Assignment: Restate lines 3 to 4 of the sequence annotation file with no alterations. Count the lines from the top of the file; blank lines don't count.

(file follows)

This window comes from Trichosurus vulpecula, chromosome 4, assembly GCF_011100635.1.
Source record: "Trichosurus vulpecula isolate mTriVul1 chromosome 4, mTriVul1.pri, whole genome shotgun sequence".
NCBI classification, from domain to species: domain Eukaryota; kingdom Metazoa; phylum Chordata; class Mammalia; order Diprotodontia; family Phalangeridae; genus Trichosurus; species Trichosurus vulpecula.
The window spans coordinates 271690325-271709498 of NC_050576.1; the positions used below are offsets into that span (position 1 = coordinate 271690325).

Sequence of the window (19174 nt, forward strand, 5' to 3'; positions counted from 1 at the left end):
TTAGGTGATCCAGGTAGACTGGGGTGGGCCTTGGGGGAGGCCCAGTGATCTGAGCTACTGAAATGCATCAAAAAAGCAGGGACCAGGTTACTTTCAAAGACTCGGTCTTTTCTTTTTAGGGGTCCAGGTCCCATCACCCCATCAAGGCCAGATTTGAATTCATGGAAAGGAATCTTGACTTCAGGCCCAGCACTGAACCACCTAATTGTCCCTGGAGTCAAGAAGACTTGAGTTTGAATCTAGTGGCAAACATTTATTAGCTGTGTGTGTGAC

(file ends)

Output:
NCBI classification, from domain to species: domain Eukaryota; kingdom Metazoa; phylum Chordata; class Mammalia; order Diprotodontia; family Phalangeridae; genus Trichosurus; species Trichosurus vulpecula.
The window spans coordinates 271690325-271709498 of NC_050576.1; the positions used below are offsets into that span (position 1 = coordinate 271690325).